Patsy Ann Noble enjoyed performing careers in Australia and England before turning to acting in the late '60s. She was born into a family of performers in Australia: her father Buster Noble was a popular comic, singer and dancer while her mother, the former Helen de Paul, was a choreographer and stage producer. As a child, she appeared in various productions of her parents, and became a performer in her own right on a popular radio program in 1950. Noble studied singing and dancing, and was qualified to teach ballet at the age of 14. She subsequently became the lead singer and featured dancer in her parents' production of a revue called International Follies. Noble's television debut followed in 1960, and was signed as regular performer on Bandstand, a weekly Australian musical showcase. A recording contract with the Australian division of HMV Records -- a unit of the EMI group -- led to the release of her first single, "I Love You So Much It Hurts," in late 1960. "Good Looking Boy," released a year later, charted in both Sydney and Melbourne (Australia didn't have an established national record chart in those days), and led to the release of Noble's first album, Just For You, which was given the first Logie Award ever granted for Best Female Singer. Her success as a singer didn't distract Noble from her acting, and she appeared in serious theatrical productions during this period.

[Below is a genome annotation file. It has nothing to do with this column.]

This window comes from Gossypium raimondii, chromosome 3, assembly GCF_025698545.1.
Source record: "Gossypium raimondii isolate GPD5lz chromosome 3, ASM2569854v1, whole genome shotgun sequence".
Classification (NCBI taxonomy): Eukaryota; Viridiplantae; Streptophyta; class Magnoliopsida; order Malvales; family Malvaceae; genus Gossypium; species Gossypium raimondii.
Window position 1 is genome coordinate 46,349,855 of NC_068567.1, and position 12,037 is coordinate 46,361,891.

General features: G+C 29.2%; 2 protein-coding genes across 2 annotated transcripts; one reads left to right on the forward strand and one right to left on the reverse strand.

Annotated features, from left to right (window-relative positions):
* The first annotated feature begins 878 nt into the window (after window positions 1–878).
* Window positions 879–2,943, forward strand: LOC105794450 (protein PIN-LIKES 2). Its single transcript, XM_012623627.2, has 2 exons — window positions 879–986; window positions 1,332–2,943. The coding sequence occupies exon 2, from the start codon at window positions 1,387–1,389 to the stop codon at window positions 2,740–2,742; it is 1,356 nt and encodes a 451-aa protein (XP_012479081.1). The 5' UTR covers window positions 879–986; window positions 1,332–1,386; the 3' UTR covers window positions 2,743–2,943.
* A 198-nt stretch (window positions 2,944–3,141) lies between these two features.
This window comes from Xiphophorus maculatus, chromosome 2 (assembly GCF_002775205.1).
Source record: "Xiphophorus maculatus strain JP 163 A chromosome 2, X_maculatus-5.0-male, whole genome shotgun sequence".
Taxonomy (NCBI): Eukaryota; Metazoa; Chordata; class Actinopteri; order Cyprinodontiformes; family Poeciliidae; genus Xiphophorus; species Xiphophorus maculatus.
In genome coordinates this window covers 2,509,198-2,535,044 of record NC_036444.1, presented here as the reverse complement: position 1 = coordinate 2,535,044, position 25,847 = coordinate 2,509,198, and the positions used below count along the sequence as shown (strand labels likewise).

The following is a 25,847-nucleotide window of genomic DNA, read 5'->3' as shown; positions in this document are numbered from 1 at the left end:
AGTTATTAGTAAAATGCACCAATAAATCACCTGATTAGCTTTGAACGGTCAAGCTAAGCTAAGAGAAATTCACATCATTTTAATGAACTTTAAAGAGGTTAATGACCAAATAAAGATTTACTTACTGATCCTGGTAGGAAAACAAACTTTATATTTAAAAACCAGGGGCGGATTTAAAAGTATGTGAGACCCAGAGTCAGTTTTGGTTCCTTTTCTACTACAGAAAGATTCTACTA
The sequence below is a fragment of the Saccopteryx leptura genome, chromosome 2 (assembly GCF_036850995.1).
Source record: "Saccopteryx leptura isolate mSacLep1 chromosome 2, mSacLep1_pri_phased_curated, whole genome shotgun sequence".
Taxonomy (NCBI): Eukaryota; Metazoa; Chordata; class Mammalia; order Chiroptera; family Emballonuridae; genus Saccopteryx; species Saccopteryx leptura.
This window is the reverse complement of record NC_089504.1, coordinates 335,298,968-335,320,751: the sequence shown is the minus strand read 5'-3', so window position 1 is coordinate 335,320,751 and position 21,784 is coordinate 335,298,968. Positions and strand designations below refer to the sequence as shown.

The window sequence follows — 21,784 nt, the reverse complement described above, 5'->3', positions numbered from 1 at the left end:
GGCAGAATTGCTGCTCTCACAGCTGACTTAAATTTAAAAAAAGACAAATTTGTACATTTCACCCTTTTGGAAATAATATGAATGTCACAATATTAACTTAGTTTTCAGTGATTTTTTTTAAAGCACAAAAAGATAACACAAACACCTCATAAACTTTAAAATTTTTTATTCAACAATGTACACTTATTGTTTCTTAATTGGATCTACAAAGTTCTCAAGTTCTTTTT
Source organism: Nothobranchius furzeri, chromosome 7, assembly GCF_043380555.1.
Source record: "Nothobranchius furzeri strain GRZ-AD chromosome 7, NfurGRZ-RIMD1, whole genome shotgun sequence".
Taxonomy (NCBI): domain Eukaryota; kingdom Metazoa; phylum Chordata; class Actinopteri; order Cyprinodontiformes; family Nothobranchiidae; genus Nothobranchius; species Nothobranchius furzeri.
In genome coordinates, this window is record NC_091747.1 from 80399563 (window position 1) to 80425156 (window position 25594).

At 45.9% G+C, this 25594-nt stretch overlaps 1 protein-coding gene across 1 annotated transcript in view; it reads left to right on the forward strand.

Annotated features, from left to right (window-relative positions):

Having gone about as far as music could take her in Australia, Noble headed for England in 1963, and started at the top when she ended up making her BBC debut alongside the Beatles; Noble and the band ended up making several televised appearances together, and she seemed poised for a major singing career, issuing a fine girl group-type record in 1963 with "Don't You Ever Change Your Mind" b/w "Sour Grapes." She was a regular panelist on Juke Box Jury and also appeared in the jukebox musical Just for Fun, and got a singing spot in one episode of Secret Agent/Danger Man. Somehow, the success never came to Noble as a singer, despite appearances at the London Palladium and the Paris Olympia Theater, and by 1966 she'd begun to emphasize her acting once again, though she continued to record sides for Polydor until late in the decade. It was as Trisha Noble, with her hair dyed blonde, that she enjoyed considerably more success, both in England and America, on television series such as Executive Suite and Strike Force, and in feature films, including Star Wars Episode 1: The Phantom Menace